Night terrors is a common word parents use to explain crying episodes their children are having, the reality is they don't usually occur until toddler hood around 3-4 years of age, and they aren't that common.
WHAT EXACTLY IS A NIGHT TERROR?
Night terrors are episodes of screaming, intense fear and flailing while still asleep and are often paired with sleepwalking. Like sleepwalking, sleep terrors are considered a parasomnia — an undesired occurrence during sleep.
During a night terror, a child might:
- suddenly sit upright in bed
- shout out or scream in distress
- have faster breathing and a quicker heartbeat
- be sweating
- thrash around
- act upset and scared
After a few minutes, or sometimes longer, the child simply calms down and returns to sleep.
Your child may not recognize you despite their eyes being open, and if you try to comfort them during an episode and will be generally non responsive. This is because technically, they are still asleep.
Night terrors usually last up to 15 minutes and can occur more than once a night, but usually in the first part of the night during the first episode of slow wave sleep.
Why do night terrors occur?Night terrors are caused by over-arousal of the central nervous system (CNS) during sleep.
Night terrors have been noted in kids who are:
- overtired, ill, or stressed
- taking a new medicine
- sleeping in a new environment or away from home
- not getting enough sleep
What to do during a night terror?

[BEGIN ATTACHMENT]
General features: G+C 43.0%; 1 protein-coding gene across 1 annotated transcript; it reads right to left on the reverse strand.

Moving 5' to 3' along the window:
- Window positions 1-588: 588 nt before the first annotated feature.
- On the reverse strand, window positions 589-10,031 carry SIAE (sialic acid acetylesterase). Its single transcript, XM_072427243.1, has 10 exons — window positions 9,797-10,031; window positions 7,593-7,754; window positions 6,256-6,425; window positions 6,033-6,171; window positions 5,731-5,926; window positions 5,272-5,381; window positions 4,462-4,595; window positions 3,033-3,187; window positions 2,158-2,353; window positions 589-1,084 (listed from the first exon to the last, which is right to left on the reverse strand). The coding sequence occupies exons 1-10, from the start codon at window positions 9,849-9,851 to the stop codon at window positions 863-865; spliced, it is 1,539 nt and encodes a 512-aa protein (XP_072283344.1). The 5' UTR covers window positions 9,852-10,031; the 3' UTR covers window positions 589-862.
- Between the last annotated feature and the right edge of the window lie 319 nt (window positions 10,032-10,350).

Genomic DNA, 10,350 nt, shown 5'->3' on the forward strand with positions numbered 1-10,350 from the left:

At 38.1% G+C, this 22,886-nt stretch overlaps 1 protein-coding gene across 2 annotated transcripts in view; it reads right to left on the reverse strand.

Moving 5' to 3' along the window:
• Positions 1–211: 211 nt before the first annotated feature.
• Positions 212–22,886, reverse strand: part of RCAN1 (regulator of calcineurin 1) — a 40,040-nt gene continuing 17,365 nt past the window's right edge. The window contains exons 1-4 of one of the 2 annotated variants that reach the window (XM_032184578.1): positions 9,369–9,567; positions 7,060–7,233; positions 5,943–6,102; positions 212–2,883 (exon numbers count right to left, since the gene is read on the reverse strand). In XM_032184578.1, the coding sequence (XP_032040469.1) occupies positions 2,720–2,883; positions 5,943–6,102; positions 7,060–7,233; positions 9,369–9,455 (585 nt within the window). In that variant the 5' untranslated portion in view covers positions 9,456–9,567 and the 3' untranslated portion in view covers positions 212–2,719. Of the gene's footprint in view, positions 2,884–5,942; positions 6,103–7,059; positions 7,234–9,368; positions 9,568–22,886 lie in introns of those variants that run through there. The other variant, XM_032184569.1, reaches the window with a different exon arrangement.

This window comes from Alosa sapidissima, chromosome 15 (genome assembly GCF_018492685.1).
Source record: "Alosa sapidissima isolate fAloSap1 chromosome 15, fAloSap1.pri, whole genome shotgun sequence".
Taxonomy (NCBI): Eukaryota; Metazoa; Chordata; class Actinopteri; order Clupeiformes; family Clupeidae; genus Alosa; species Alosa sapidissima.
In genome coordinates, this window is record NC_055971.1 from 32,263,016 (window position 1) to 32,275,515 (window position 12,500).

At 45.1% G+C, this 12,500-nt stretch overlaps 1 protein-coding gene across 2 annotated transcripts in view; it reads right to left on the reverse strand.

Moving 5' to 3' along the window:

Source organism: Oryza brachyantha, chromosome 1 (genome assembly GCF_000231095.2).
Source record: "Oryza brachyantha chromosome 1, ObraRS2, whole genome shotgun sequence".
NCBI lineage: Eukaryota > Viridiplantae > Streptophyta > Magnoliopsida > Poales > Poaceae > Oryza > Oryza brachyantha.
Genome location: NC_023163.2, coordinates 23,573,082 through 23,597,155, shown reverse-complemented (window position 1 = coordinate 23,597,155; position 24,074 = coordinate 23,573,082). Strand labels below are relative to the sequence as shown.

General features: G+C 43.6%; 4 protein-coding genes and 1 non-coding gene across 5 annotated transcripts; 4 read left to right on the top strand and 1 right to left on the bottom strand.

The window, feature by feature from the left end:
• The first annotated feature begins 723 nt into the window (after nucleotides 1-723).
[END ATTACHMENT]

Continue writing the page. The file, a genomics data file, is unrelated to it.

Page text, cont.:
Unfortunately science tells us that children having a night terror don't usually respond to verbal cues or being comforted, or even your attempts to wake them up.
Your child won't recall the night terror and they are usually not actually scared unlike a nightmare.
There is no treatment needed for night terrors except to keep the child safe as they can thrash, kick, and walk or run around the house.
If your child isn't sick, or toilet training, over tiredness is often the culprit and going to bed earlier can help ease the symptoms of night terrors, especially on busy days or during times of illness.
Try to reduce stress and anxiety by having a nice relaxing bed time, and give your child plenty of wind down time to prepare to sleep.
WHAT ARE NIGHTMARES?
Nightmares are scary dreams that awaken children and make them afraid to go back to sleep. Nightmares may happen for no known reason, but sometimes occur when your child has seen or heard things that upset him or her. These can be things that actually happen or are make-believe. Nightmares often relate to developmental stages of a child: toddlers may dream about separation from their parents; preschoolers may dream about monsters or the dark; school-aged children may dream about death or real dangers.
How to help your child with nightmares
Help your child talk about the bad dreams during the day.
Protect your child from seeing or hearing frightening movies and television shows.
Leave the bedroom door open (never close the door on a fearful child).
Provide a "security blanket" or toy for comfort.
Let your child go back to sleep in their own bed.
Do not spend a lot of time searching for "the monster."
During the bedtime routine, before your child goes to sleep, talk about happy or fun things.
Read some stories to your child about getting over nighttime fears.
- Calling upon fairies as children go to sleep at night is a psychologist endorsed method to help ease worries. Switch on your Little Belle nightlight as you tuck your child into bed, or place your fairy house wishing box near their bed. Make a magic call out to the fairies to come and give them good dreams and watch over them during the night. Let them know if they wake in the night that fairies will be nearby.